I had good responses to my "using Ps resource room as a homeschooler" thread.
Currently, I'm leaning heavily to just enrolling dd in school for 8th grade, since I want her to attend for high school, or at least the vo tech program in grades 11/12. And I'd like to see what they can really offer & how she responds in 8th so I can make an informed decision for high school.
We'll let them update her testing & meet for her IEP & see what classroom options they have & suggest for her.
In the meantime, I'll have her visit & shadow a day before school gets out to at least see what she'll be getting into.
She's ready to get out of the house away from the littles every day. And do school with someone other than me!
What else should I ask about/ consider when sending a kid to school for 8th?
Obvious stuff like resource room style, self contained options, AIS, I know what to ask about IEP specifics (I used to teach 7-12 special Ed),
But what am I forgetting about the transition from homeschool to school? For a kid with severe LDs?
(Likely needs self contained for at least math, maybe ELA, not push in services)
I have a friend who is a counselor there I'll try to hook her up with too.
How do I prepare her? How do kids get used to getting so much less sleep?- bus comes at 6:30, she usually sleeps from 10Pm- 10AM, obviously go to bed earlier, but she can't go to sleep at 5PM.
She won't want to do sports (she dances instead) or after school clubs since dance is her thing. (& she may have to cut back on dance next year as she adjusts). But I do want her to become part of the school community.
Stupid question maybe, but I don't think she'll be able to remember a locker code. She can't learn our phone number. A aggghh... I'm starting to freak out.
Any tips appreciated
My son is finishing 8th grade at local public school after 6 years of homeschool. Our situation is different, but I can tell you some plusses and minuses or tips from this experience.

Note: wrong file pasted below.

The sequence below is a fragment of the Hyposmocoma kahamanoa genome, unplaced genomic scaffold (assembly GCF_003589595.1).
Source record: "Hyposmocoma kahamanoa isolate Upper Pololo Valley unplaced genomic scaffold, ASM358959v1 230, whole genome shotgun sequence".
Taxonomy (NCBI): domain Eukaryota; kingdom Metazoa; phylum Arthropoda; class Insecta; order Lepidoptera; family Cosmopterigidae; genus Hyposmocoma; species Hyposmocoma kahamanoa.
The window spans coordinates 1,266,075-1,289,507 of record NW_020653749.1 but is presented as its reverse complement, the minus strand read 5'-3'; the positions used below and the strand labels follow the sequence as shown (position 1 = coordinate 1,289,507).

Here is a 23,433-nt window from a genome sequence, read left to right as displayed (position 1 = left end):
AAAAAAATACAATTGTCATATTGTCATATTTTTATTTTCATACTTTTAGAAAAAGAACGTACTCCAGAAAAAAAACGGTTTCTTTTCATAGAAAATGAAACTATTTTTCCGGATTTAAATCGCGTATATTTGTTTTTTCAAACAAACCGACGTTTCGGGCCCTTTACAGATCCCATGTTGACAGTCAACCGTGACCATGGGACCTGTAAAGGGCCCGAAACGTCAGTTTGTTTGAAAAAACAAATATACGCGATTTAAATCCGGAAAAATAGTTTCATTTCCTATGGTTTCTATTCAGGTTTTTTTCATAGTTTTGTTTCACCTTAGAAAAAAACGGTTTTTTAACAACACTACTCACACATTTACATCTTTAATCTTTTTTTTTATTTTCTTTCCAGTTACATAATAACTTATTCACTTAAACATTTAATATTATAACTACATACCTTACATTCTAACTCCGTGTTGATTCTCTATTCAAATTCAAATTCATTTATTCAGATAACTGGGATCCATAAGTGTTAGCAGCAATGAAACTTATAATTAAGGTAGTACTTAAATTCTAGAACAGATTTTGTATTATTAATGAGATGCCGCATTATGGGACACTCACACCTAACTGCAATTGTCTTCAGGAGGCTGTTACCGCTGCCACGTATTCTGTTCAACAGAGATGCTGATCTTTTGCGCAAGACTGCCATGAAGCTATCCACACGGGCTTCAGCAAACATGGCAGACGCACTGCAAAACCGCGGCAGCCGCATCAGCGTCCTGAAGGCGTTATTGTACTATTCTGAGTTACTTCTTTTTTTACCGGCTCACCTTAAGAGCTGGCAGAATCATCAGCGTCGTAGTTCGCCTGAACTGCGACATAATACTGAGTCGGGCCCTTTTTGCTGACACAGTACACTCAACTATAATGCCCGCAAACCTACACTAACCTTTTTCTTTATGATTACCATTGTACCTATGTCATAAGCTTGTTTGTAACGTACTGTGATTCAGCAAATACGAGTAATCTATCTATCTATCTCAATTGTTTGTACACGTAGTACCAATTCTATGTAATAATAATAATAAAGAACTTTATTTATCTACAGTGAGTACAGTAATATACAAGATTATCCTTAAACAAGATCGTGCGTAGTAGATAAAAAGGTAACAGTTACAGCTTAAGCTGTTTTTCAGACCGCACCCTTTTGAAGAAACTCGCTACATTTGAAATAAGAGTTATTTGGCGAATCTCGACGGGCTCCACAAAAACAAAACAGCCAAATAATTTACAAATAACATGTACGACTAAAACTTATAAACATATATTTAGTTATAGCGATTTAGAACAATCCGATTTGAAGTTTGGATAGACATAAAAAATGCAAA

For us, the school is a very small rural school, and his class is unusually small even for this school (around 10 students in his grade). He'd had an IEP in past and then moved out of it, and I did not seek IEP or 504 thus far. They know some of his issues, but the main things they could do like give him more time to complete things (test, assignments) is the last thing he wants since he basically hates the academic part of school and would rather have zero time on that, not extra time.
He was offered a chance to start at around now last year when all he'd have pretty much would be the end of school fun stuff and nothing really expected of him. He did not want to do that, but I think it would have been helpful as a way to transition in. If that is an option for your dd you might want to consider that.
But I'm glad that he went in 8th rather than waiting for 9th as the transition was not smooth. ... I think starting in High school would have been much more stressful.
My son's "thing" is/was ice skating, but he joined track (cross country and track and field) as a good way to meet people and have some more social connection at the school. I strongly suggest that you find one or two things at the school that your dd can join. As it turned out, my son is a very good runner (better probably at running than skating), so that turned into a major focus and energy area, which is both good and bad. But at least for the social aspect, I'd say it is 100% good, and also helps him to have something to drain off excess ADHD-like energy and where he can excel so that the things that are harder are not the only thing going on. Trying to do both skating and running was a severe drain on me (as chauffeur), however, and that may need to change this next year. It was worse than it might have been due to the skating having a big problem with nasty people, so that emotionally that was a big drain on me also.
Anyway, at least here, joining a sport or club or band or similar group is really very key to fitting into the school community. Running was a pretty good choice since there is not a whole team depending on everyone and if there was an important skating event it could be prioritized or vice-versa. And the cross country team is a small group that at his school (and at least two others I know of) seems to have pretty tight social bonds.
Sleep and getting up was surprisingly easier than I thought it would be. My son also tended to sleep in during homeschool, and I doubted he'd be able to handle early rising for regular school, but he gets himself up at 5:30AM for going to public school. Practice ahead of time did not work, but excitement plus an alarm got him up the first day and nearly every day since. He usually goes to bed at around 9PM, and then sleeps more on weekends. He can nap or eat on the bus if he wants. Hardest have been when he has gotten home really late due to away track meets.